"It's spectacular in scope (and) lucky in event that no one lost their life," he said. "It really was amazing there were not casualties in this."
The landslide, which hit nearly two weeks ago, pushed one home off its foundation, knocked down power lines and also took out a stretch of road.
Dozens of people were forced from their homes. Some have been able to return, and others can get items from their properties but they can't stay there.
"I know it's very frustrating for people - extremely traumatic to be outside of your home," Inslee says. "The geology of this is uncertain enough, though, that there's probably going to have to be more geological review to get a good answer for people. Safety is a concern."
And concerns are still on the minds of those who live here.
Craig dickison came to Ledgewood on Saturday morning to check on his parents' property.
"Will it stabilize and what's the likelihood of another event?" he says. "When it first happened we were biting our nails a little bit trying to figure out exactly where the slide was."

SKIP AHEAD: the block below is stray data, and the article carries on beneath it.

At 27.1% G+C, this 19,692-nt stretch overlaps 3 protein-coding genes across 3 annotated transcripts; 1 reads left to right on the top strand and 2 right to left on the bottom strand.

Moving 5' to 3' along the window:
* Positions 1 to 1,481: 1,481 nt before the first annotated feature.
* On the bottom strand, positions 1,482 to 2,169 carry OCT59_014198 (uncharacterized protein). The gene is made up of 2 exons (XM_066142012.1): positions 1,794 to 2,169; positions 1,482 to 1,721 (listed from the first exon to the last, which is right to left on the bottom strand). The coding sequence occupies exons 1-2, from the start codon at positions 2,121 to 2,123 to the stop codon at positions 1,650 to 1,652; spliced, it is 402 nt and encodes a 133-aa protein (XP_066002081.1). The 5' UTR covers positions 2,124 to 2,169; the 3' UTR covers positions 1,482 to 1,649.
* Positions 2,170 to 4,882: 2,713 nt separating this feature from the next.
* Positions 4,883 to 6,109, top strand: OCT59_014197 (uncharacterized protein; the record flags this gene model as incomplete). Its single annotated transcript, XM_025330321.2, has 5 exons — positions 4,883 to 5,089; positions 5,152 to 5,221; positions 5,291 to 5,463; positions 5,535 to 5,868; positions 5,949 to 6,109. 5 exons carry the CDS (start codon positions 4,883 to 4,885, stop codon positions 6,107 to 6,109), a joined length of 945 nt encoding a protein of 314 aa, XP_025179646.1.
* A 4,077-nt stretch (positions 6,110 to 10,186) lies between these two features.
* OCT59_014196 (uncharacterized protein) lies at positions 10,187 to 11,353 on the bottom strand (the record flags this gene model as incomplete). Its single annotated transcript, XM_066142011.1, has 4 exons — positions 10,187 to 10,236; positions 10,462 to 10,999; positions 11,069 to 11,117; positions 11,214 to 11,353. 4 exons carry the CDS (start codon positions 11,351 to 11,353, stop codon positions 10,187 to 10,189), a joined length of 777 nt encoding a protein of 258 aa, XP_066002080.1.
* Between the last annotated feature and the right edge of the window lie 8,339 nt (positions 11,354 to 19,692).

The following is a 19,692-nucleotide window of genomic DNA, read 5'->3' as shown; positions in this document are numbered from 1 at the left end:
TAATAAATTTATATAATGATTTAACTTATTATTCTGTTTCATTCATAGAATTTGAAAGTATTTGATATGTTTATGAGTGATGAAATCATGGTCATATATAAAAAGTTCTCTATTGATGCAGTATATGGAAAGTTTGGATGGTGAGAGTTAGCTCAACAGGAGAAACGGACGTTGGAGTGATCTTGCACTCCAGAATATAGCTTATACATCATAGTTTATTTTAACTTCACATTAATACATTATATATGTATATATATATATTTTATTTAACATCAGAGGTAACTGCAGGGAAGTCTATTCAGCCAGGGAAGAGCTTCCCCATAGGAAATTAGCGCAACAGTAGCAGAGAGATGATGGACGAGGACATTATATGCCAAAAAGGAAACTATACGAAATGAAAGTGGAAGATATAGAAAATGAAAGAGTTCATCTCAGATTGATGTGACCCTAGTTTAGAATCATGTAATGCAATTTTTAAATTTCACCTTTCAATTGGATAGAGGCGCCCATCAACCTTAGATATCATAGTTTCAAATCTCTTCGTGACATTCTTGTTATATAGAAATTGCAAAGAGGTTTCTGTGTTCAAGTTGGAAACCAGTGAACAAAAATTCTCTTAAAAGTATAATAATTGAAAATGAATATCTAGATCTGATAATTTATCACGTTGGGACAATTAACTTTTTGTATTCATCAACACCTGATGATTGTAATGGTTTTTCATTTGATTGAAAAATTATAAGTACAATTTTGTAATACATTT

Since the slide, crews have created a temporary access road for residen, and they're now trying to restore power.
Kelly Emerson, chair of the Whidbey Island Board of Commissioners, says, "We're still looking for a complete stabilization or as good as we're going to get and then assess what we have for being able to rebuild the road in the future - if that is a possibility for us."
As the governor and county officials were touring the site on Saturday, volunteers were trying to raise money to help the landslide victims.
Says volunteer Elizabeth Bishop: "I love our community. I grew up in (Coupeville), and it means a lot to me to help people in need of help right now."